Kanye laces him with “Already Home” with Cudi on the track. Thank God, after four or five bad songs, something I’d want to listen to more than once. Lyrically this isn’t one of Hov’s better efforts but the beat is dope and Cudi doesn’t ruin it with a horrible verse, he just sings the hook and keeps it moving.

Kanye giveth and he taketh away with “Hate.” Another one that brings pain to my ears. So far, there haven’t been many tracks where the beat is hot and Hov spits. “Reminder” is another awful Timbaland track. I’m already trying to figure out how many times I’m going to listen to this album. Five to ten times tops.

The Neptunes make their usual appearance on “So Ambitious.” Average track all-around. I actually have nothing else to say about this song.

Finally the album comes to a close with “Forever Young,” produced by Kanye featuring that Mr. Hudson dude. Honestly, at this point I just want this album to come to an end.

Remember the Jordan analogy? Yeah, this album is a 46 year old Jordan trying to hack it on the Bobcats. He should have called this “Kingdom Comes Again” instead of “Blueprint 3.” I know his devoted followers are going to rip this review to shreds, but if you can’t listen to this objectively and say it was a good album. Its right at the bottom of Hov’s catalog with Kingdom Come.

The big problem is Hov just doesn’t have anything to rap about anymore. He was always best rapping about his life before rap and what he was doing as he was rising up the ranks as one of music’s most influential icons. Now? He goes on vacation with Beyonce, hangs out with Barack, has a lot of money and evidently has a lot of haters too. Who cares?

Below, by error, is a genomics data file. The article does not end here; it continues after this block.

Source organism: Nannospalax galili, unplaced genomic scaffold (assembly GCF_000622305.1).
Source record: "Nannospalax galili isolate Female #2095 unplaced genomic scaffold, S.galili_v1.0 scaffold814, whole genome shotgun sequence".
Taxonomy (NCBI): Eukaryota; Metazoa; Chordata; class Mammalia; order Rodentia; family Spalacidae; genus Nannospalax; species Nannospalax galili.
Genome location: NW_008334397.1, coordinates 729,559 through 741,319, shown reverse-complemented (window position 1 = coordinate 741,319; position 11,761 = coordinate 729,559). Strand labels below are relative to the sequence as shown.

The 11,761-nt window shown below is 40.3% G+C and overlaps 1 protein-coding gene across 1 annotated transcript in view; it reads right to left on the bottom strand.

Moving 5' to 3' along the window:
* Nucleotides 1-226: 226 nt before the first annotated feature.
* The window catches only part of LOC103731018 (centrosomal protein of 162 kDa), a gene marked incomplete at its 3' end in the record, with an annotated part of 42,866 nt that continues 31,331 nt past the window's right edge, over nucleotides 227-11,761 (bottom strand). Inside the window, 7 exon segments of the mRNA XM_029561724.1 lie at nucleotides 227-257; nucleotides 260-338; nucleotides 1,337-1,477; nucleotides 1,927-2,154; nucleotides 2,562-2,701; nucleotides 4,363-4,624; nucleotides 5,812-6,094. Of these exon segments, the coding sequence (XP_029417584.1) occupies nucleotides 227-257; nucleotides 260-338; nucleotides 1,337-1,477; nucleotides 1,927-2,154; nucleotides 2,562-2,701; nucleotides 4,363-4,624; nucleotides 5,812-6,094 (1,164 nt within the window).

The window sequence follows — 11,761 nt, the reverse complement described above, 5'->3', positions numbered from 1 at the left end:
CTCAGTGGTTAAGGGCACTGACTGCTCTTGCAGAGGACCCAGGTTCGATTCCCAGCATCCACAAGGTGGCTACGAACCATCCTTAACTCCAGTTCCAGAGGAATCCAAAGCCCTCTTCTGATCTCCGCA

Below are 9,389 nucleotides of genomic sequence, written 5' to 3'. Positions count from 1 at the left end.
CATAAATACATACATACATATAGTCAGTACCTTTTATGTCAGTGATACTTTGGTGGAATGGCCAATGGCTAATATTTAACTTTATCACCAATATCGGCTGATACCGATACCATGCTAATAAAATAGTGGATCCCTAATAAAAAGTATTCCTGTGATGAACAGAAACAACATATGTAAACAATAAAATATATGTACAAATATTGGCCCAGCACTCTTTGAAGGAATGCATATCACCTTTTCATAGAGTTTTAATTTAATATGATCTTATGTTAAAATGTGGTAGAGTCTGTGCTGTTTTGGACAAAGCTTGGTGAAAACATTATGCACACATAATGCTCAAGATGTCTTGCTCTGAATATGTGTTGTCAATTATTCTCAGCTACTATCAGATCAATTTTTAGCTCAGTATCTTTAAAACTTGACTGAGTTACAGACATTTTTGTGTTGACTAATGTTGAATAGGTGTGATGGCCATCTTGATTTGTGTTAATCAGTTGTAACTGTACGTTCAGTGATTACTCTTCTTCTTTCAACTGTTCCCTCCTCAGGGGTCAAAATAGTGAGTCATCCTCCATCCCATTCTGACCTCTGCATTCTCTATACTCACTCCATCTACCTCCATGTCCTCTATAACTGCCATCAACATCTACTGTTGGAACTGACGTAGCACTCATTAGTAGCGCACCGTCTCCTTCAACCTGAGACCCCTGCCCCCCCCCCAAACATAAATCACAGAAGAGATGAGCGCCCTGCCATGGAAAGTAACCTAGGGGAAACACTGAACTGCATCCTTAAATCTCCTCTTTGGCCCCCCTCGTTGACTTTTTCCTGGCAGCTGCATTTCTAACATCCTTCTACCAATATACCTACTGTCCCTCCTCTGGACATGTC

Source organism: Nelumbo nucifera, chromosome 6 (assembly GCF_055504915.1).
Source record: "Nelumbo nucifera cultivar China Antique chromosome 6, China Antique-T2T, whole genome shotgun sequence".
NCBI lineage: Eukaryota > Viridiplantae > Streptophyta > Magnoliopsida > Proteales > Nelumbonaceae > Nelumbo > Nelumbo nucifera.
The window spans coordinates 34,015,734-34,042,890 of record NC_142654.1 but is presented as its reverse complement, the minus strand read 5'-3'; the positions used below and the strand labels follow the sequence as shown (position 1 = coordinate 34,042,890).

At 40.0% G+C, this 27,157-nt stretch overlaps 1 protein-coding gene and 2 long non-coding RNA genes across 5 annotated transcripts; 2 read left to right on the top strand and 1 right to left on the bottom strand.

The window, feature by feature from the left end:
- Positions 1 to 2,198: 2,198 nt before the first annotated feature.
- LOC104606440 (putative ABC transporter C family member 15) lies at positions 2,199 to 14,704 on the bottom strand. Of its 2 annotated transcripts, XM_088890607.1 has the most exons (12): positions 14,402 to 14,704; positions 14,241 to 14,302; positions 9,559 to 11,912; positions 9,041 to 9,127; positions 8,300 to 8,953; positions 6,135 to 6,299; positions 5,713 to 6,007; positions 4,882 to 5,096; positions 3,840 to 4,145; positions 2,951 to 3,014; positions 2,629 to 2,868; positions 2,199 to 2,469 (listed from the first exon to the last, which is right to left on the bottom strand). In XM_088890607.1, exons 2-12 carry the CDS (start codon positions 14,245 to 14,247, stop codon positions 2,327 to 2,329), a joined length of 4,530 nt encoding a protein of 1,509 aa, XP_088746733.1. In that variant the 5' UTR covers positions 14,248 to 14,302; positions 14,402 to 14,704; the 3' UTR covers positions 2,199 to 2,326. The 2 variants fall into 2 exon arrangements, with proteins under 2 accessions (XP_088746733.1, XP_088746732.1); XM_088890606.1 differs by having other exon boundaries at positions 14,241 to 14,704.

Out of 15 tracks there are five tracks I’d like to hear again, five tracks that are lackluster at best and five tracks I hope to never hear again. At the end of the day, he’s still the G.O.A.T., but its time that we look at him realistically. He’s no longer good.

We’ve seen Jordan embarrass himself missing dunks in the all-star game, Roy Jones Jr. and Mike Tyson have been knocked out a bunch of times, Jerry Rice was cut by Denver, Emmitt Smith put up something like 1.2 yards per carry with the Cardinals and Ken Griffey Jr. is a part-time DH hitting .220.

This isn’t any different. Rappers are like athletes in the sense that when they get old they start to decline. The difference is there aren’t any achy knees or bad backs forcing you out. Apparently you keep putting out albums, shit I think LL Cool J might be back in the booth. But with Jay, you actually care about his legacy and want him to go out on top.

One of the reasons Hova continues to put out music, I’m sure, are the reactions of the fans. The same fans who talked about how good Kingdom Come was a few years ago and probably can’t tell you where their copy of the album is. If you’re a fan of Jay-Z, please, listen to this objectively and admit this was a FAIL on his part. Don’t make it harder for him to walk way.